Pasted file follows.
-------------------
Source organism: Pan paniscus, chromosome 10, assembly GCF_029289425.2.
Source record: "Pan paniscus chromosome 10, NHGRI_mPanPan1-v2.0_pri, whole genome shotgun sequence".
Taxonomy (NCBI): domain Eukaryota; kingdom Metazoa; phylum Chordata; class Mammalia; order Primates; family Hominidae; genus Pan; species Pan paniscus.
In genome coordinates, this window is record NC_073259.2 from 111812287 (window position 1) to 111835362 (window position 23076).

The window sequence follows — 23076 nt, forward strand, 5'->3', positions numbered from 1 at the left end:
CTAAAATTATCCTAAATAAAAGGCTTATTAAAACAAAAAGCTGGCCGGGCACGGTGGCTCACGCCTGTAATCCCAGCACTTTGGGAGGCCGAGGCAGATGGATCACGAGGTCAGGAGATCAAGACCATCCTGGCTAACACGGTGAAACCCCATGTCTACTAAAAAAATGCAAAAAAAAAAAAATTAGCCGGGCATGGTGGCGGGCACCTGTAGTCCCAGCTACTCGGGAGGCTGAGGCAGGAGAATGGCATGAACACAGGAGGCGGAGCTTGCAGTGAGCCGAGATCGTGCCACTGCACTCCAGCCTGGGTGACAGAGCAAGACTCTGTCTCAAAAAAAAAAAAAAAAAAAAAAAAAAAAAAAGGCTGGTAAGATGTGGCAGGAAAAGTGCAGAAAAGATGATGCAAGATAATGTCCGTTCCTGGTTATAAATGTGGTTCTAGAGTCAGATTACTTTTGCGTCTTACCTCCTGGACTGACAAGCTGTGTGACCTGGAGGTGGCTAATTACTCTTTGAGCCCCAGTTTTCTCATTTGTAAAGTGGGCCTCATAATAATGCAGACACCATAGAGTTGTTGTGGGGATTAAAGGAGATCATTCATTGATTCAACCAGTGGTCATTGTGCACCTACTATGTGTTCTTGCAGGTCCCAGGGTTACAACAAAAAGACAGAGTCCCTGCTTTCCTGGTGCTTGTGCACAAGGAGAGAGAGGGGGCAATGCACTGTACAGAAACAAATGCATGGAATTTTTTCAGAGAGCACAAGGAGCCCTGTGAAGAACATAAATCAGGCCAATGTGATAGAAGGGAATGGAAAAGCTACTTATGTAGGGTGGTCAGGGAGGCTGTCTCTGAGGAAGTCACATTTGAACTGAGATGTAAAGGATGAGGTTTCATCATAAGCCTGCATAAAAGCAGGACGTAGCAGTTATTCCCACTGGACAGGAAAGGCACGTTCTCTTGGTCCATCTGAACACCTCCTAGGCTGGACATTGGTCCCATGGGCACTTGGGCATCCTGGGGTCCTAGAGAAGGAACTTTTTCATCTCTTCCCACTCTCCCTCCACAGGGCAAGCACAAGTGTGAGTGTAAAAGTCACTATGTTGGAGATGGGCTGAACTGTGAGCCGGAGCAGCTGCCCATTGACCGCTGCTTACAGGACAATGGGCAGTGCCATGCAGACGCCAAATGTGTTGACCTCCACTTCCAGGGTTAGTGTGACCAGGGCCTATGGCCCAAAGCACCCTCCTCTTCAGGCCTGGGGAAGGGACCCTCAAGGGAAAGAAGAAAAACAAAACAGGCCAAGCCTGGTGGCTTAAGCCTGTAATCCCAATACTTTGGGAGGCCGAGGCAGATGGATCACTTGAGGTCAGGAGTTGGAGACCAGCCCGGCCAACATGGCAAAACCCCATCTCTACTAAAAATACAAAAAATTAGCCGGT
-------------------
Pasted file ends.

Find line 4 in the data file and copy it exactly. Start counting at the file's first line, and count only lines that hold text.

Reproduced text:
In genome coordinates, this window is record NC_073259.2 from 111812287 (window position 1) to 111835362 (window position 23076).